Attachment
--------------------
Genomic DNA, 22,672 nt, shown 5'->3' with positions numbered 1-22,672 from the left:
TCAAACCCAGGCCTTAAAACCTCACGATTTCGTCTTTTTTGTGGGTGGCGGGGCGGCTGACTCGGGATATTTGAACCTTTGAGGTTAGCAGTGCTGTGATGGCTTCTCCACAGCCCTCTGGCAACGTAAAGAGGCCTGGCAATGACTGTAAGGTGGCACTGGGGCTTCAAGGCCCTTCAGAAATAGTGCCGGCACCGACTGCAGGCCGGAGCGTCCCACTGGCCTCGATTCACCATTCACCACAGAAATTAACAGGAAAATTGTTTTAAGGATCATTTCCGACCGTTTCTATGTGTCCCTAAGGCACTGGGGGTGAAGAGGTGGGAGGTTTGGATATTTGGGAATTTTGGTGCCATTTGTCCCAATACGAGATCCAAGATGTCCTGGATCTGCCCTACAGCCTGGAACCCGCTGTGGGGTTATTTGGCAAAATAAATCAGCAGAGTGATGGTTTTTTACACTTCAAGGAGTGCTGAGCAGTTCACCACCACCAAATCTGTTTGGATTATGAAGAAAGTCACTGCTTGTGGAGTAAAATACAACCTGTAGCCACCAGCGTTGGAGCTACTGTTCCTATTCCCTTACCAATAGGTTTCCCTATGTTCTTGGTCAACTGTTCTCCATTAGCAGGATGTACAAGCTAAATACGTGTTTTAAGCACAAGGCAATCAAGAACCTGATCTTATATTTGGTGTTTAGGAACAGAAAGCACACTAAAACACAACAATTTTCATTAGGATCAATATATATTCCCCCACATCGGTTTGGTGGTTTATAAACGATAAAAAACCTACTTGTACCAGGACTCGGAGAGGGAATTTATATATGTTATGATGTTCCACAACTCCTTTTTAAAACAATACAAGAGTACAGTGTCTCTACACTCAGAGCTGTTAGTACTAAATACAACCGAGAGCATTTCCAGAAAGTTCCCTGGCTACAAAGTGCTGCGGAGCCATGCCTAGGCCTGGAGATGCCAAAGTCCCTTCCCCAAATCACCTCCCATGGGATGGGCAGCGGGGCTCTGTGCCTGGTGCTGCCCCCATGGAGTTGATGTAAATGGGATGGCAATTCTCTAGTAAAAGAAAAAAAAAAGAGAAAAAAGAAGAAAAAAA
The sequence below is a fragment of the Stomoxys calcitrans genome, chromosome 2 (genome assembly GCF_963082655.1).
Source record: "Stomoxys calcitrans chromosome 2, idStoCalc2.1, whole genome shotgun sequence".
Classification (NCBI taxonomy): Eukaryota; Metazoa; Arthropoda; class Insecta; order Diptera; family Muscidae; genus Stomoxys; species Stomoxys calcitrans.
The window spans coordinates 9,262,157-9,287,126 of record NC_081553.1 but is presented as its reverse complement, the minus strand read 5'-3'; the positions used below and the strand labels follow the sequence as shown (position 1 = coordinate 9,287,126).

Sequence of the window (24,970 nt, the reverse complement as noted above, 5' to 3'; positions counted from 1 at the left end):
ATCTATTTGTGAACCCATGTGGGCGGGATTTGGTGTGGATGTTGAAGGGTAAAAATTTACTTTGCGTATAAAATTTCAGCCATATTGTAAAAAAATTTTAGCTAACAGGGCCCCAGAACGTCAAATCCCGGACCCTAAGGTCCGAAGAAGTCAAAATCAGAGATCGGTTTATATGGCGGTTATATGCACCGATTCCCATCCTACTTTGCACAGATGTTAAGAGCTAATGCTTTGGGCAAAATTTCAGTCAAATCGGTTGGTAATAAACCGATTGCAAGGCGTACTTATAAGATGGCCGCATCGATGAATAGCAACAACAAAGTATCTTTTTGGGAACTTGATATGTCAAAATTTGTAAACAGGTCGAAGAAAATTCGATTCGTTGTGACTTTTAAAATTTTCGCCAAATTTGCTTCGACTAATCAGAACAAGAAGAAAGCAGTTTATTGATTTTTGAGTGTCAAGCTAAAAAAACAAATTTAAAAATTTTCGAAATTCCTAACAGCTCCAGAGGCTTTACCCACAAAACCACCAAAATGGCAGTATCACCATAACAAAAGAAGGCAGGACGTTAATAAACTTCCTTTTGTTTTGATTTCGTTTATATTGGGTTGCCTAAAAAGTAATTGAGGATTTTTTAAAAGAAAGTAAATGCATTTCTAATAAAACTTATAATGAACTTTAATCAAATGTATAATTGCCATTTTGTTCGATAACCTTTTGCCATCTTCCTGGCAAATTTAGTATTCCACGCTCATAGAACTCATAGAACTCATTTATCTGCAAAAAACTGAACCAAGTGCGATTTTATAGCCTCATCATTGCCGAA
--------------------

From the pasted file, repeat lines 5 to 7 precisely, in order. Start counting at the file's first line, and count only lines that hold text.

Classification (NCBI taxonomy): Eukaryota; Metazoa; Arthropoda; class Insecta; order Diptera; family Muscidae; genus Stomoxys; species Stomoxys calcitrans.
The window spans coordinates 9,262,157-9,287,126 of record NC_081553.1 but is presented as its reverse complement, the minus strand read 5'-3'; the positions used below and the strand labels follow the sequence as shown (position 1 = coordinate 9,287,126).

Sequence of the window (24,970 nt, the reverse complement as noted above, 5' to 3'; positions counted from 1 at the left end):